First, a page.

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While the private sector is innovating, seemingly, at the speed of Moore’s law, the public sector is still grabbling with the concepts and adjusting itself to the flexibility needed in order to embrace new emerging technologies. Steve Towns, executive editor of Governing, argues that the slow IT procurement process is one of the lesser-discussed roadblocks to “government 2.0.”
There are two kinds of big data in government: the kind collected to analyze and improve services and the kind, it seems, merely collected. The National Archive and Records Administration has drafted guidance for the later in a document subjected Guidance on Managing Social Media Records. NextGov puts context to the problem in Saving Government Tweets is Tougher than You Think.
It’s not a question of “if” your agency is going to be cyberattacked, it’s when. And for cybersecurity officials, the bigger question is will the hacker succeed? Chris Smith, Director of enterprise architecture and service engagement for SAS Federal, has written an editorial arguing that using analytics to manage risk will help IT managers sleep better at night.
Calling all clouds: the contracting office of the Defense Information Systems Agency (DISA) wants to build a cloud for the U.S. Defense Department valued at $450 million. It hasn’t been publicly established if this is for a private, public, or hybrid solution. This isn’t the first massive cloud procurement opportunity from the government. The CIA recently awarded Amazon Web Services a $600 million contract for their private cloud solution. InformationWeek has the DISA summary.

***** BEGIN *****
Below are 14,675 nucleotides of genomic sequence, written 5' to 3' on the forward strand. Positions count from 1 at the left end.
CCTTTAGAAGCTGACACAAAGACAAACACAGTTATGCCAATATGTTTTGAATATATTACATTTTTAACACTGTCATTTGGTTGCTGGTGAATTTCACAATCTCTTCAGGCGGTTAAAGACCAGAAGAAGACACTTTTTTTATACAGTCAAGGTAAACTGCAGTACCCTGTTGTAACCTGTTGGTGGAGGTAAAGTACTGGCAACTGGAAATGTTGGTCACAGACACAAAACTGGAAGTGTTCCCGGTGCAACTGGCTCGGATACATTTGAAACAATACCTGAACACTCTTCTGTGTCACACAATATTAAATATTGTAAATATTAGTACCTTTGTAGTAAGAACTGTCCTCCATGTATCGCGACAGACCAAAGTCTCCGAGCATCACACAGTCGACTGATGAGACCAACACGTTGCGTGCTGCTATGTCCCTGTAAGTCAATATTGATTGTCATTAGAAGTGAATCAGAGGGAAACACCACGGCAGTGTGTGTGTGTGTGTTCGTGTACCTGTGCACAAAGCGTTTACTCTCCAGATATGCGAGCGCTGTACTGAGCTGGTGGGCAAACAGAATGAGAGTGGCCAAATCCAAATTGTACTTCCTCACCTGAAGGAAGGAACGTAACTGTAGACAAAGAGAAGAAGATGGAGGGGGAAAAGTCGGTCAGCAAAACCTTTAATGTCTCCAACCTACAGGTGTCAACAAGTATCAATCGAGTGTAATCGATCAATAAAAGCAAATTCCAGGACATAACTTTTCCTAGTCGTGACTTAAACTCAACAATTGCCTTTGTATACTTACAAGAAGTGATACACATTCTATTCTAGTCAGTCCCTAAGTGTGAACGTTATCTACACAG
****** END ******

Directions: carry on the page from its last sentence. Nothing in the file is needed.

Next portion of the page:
As the government increases cybersecurity training to defend our nation’s networks, FCW asks if they’re going about it the wrong way. The writer, Amber Corrin, points out that while they’re doing a great job training the theoretical elements, officials are not doing a good enough job of preparing students for the real world aspects. I’ll also add that while training tech-focused “cybersecurity warriors” is important, almost as important is ensuring that anyone with access to agency networks understand the basics of online security. Read the article to see if you agree with Amber’s assertions.
Last week, our Chief Cloud Technologist, David Blankenhorn, wrote “Five Steps to Make FedRAMP Work for You” for Washington Technology. While many agencies are excited to move assets to the cloud, the granularity of FedRAMP has caused delays. David has written a guide for CSPs about to go through the process.